Coming Clean: The Geopolitics of Water with Terje Tvedt – May 23

The Nile from Space

“In a world where more than half of the population – that is, more than 3 billion people – live along river courses shared by two states or more, and where many of the big world players – such as the USA, China, India, Germany, France, Brasil, Turkey and Canada – are either upstream or downstream states in large international rivers… water as a geopolitical factor can hardly be exaggerated.”

-Roar Hagen, Graham Chapman & Terje Tvedt,  Water, Geopolitics and Collective Power in the New World Order

By Catherine Austin Fitts

This week on The Solari Report I will be speaking to Terje Tvedt. I could not be more delighted that Tvedt has agreed to join us.

The power and importance of water to the question of how we  govern our resources – whether in a community or globally – and how we achieve cooperation and peace, as Tvedt says, “can hardly be exaggerated.” Tvedt should know – he has spent a lifetime studying the social and political dynamics of water.

Terje Tvedt is presently professor at the Department of Geography, University of Bergen, and Professor in Global History, University of Oslo, Norway, as well as a professor in political science and development studies. He is the author of a wide range of books about water and water bodies, has written/co-directed documentary films and been the leader of a number of national and international research networks and research projects on these topics. His newest book, A Journey in the Future of Water, is expected this year.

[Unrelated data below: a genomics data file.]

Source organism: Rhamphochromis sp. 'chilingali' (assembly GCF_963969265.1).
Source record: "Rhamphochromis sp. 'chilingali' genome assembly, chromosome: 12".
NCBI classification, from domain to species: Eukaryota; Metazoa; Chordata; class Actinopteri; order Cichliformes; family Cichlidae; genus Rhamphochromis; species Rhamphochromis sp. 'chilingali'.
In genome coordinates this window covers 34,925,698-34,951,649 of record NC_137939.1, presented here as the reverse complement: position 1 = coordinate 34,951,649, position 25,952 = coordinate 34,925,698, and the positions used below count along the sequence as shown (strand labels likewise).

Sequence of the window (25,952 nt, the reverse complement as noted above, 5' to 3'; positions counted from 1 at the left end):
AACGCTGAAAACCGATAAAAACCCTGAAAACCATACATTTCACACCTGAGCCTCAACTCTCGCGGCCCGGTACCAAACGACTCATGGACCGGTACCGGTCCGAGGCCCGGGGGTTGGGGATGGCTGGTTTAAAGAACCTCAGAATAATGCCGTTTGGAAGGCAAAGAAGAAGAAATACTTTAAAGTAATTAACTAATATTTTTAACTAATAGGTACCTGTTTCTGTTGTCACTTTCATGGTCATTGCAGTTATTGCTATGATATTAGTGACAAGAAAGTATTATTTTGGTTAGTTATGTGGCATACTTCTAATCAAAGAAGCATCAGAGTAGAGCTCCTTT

In Let’s Go to the Movies, I will review Even the Rain, a Spanish film directed by Icíar Bollaín about a director and producer who travel to Bolivia to make a film about Christopher Columbus and instead are swept away by the 2000 Cochabamba protests. The protests reversed the privatization of the local water company with foreign investors and produced the Cochabamba Declaration.  The experience of Cochabamba is a counterpoint to privatization supporters who believe that optimizing water investment and allocation requires corporate ownership and management. These strategic issues are critical to the efforts to centralize seed and agriculture that we discuss on The Solari Report.

Even the Rain.

I will start with Money & Markets and Ask Catherine, including the extraordinary shifts we are experiencing in G-7 policies re-engineering capital flowsWe will record our interview with Tvedt on Wednesday – so post your questions on the blog for the interview by Tuesday pm.

Talk to you Thursday!

Related Reading:

The Water Channel
Terje Tvedt’s Website
Terje Tvedt’s Books

Related Documentaries:

The History of Water                                                                                                                       
The Future of Water


  1. What is the state of water in five years likely to be?

    What feeds your expectation that we can globally come together and respect water?

  2. Hi! A couple of questions come to mind.

    What does Mr. Tvedt think about desalinization plants? Is there a good solution for “where all that salt goes” when you remove it from a big body of seawater?

    I started to ask about fracking but I’m not sure what he can say other than ‘it’s really bad for the nearby water system’ but if he wants to tackle it, let’s hear it. Thank you!

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